The raid on Jifjafa was undertaken to fulfil this strategic imperative. Here is Gullett's account.

"Major W. H. Scott was ordered to proceed with a squadron of the 9th Light Horse Regiment (South Australia and Victoria), under Captain Wearne, to capture the position, destroy the well sinking machinery on which the enemy was reported to be working, and observe the country generally. Scott had, after allowing for the horseholders, about ninety rifles available for action, in addition to thirty-two officers and men from the Australian and Royal Engineers and the Army Medical Corps; but, when his column was complete with transport camels and their native Bikanet escort, it included no less than 320 officers and men, 175 horses, and 261 camels."


The raid was most successful and the Turks were confined to attacking from the coast. Wearne's ability on both expeditions was in no small part the reasons for their success. He begins to carry with him a mystique that projects him larger than life, as he would have been by the time Henry Bostock joined the camp at Bally Bunion for a couple day's induction into the scouts. I believe they only stayed there for 5 days, not much time to transfer all the skills. It was just enough time to work out who the new chums were by the time they hit the road and headed towards Hill 70 and Romani.

 

Further Reading:

Brigade Scouts, Contents 

Australian Light Horse Order of Battle - Outline 

The Australian Light Horse - Structure

 


Citation: Captain Albert Ernest Wearne

Posted by Project Leader at 11:01 PM EADT
Updated: Friday, 3 April 2009 10:05 PM EADT
Bert Schramm's Diary, 29 March 1919
Topic: Diary - Schramm

Diaries of AIF Servicemen

Bert Schramm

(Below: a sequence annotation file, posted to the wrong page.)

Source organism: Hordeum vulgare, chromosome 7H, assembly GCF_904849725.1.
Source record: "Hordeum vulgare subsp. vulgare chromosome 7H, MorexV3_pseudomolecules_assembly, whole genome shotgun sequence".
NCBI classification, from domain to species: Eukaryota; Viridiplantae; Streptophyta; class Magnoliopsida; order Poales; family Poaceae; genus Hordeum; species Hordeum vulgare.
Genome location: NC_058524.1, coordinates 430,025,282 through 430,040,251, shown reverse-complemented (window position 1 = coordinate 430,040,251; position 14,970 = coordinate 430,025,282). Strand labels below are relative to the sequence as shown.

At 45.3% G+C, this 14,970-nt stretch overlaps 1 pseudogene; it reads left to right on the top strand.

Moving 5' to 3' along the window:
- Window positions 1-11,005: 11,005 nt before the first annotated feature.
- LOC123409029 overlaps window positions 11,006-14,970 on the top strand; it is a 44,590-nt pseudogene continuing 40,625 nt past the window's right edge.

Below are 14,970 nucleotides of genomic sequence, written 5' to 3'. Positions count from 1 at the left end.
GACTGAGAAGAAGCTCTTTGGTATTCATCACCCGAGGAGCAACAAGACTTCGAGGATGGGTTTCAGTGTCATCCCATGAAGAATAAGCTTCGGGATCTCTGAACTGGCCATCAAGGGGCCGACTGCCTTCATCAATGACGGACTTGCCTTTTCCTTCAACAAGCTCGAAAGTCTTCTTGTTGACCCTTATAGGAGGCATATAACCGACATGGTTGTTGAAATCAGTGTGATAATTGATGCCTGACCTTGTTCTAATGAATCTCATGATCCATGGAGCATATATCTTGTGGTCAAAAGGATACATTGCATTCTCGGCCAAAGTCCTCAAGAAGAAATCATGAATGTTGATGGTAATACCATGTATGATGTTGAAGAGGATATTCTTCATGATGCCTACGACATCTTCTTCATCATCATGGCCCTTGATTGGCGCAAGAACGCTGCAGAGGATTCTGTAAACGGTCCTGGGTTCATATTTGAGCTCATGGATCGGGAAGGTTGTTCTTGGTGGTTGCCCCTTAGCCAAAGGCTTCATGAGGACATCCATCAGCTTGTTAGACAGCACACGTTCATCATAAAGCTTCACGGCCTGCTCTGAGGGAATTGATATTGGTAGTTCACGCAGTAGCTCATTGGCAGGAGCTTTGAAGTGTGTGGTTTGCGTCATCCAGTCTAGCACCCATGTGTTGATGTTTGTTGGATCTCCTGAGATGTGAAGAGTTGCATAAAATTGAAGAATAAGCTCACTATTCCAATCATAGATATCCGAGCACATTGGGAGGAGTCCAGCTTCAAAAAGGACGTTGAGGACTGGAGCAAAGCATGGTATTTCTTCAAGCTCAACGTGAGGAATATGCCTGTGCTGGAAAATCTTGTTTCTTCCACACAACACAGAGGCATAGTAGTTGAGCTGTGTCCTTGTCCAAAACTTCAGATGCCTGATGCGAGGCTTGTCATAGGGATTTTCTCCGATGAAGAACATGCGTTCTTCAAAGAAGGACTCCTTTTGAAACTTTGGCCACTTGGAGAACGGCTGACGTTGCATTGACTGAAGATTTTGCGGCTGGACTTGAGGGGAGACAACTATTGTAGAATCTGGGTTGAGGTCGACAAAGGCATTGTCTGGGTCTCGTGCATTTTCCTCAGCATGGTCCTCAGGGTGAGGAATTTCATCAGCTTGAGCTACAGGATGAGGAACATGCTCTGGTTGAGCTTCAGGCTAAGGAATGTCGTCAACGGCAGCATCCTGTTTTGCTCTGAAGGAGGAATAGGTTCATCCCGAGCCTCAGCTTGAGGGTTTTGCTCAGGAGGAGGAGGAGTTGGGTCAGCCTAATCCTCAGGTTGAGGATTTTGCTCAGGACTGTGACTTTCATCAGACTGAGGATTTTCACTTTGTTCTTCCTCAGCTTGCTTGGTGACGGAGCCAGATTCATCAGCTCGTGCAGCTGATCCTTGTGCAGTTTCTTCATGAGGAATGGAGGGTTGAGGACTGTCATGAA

During part of the course of his military service with the AIF, 2823 Private Herbert Leslie Schramm, a farmer from White's River, near Tumby Bay on the Eyre Peninsular, kept a diary of his life. Bert was not a man of letters so this diary was produced with great effort on his behalf. Bert made a promise to his sweetheart, Lucy Solley, that he would do so after he received the blank pocket notebook wherein these entries are found. As a Brigade Scout since September 1918, he took a lead part in the September 1918 breakout by the Allied forces in Palestine. Bert's diary entries are placed alongside those of the 9th Light Horse Regiment to which he belonged and to the 3rd Light Horse Brigade to which the 9th LHR was attached. On this basis we can follow Bert in the context of his formation.

 Bert Schramm's Diary, 29 March 1919

 


Bert Schramm's Handwritten Diary, 26 - 30 March 1919

[Click on page for a larger print version.]

Diaries

Bert Schramm

Saturday, March 29, 1919

Bert Schramm's Location - Zagazig, Egypt.

Bert Schramm's Diary - Nothing much worth recording and things are generally quiet. The weather is infernally warm and a lot of men going down with malaria.

 

 

9th Light Horse Regiment War Diary

9th Light Horse Regiment Location - Zagazig, Egypt.

9th Light Horse Regiment War Diary - Aikman, Lieutenant GE; and, 24 Other Ranks from C Squadron relieved the Ghurkhas guard at Abu el Akdar station. Ten Other Ranks, B Squadron, relieved the 3rd Machine Gun Squadron personnel at No 4 Post, Belbeis line.

 

Darley

Darley, TH, With the Ninth Light Horse in the Great War, Adelaide, Hassell Press, 1924.

No Entry


Previous: Bert Schramm's Diary, 28 March 1919

Next: Bert Schramm's Diary, 30 March 1919

 

Further Reading:

9th Light Horse Regiment AIF War Diary - Complete day by day list

Bert Schramm Diary 

Bert Schramm Diary - Complete day by day list

 

Additional Reading:

Darley, TH, With the Ninth Light Horse in the Great War, Adelaide, Hassell Press, 1924.

 


Citation: Bert Schramm's Diary, 29 March 1919


Posted by Project Leader at 12:01 AM EADT
Updated: Saturday, 9 May 2009 9:48 PM EADT
The Battle of Karee Siding, South Africa, 29 March 1900, Roll of Honour
Topic: BatzB - Karee Siding

The Battle of Karee Siding

South Africa, 29 March 1900

Allied Forces

Roll of Honour

 

Poppies on the Roll of Honour, Australian War Memorial, Canberra

 

The Roll of Honour contains the names of all the men from the Allied Forces known to have given their lives during the Battle of Karee Siding, South Africa, 29 March 1900.

 

Roll of Honour

 

The Battle of Karee Siding, South Africa, 29 March 1900, Roll of Honour

 

Lest We Forget

 

 

 

Further Reading:

The Battle of Karee Siding, South Africa, 29 March 1900

The Battle of Karee Siding, South Africa, 29 March 1900, Roll of Honour

Battles where Australians fought, 1899-1920

 


Citation: The Battle of Karee Siding, South Africa, 29 March 1900, Roll of Honour

Posted by Project Leader at 12:01 AM EADT
Updated: Friday, 1 April 2011 5:33 PM EADT
Saturday, 28 March 2009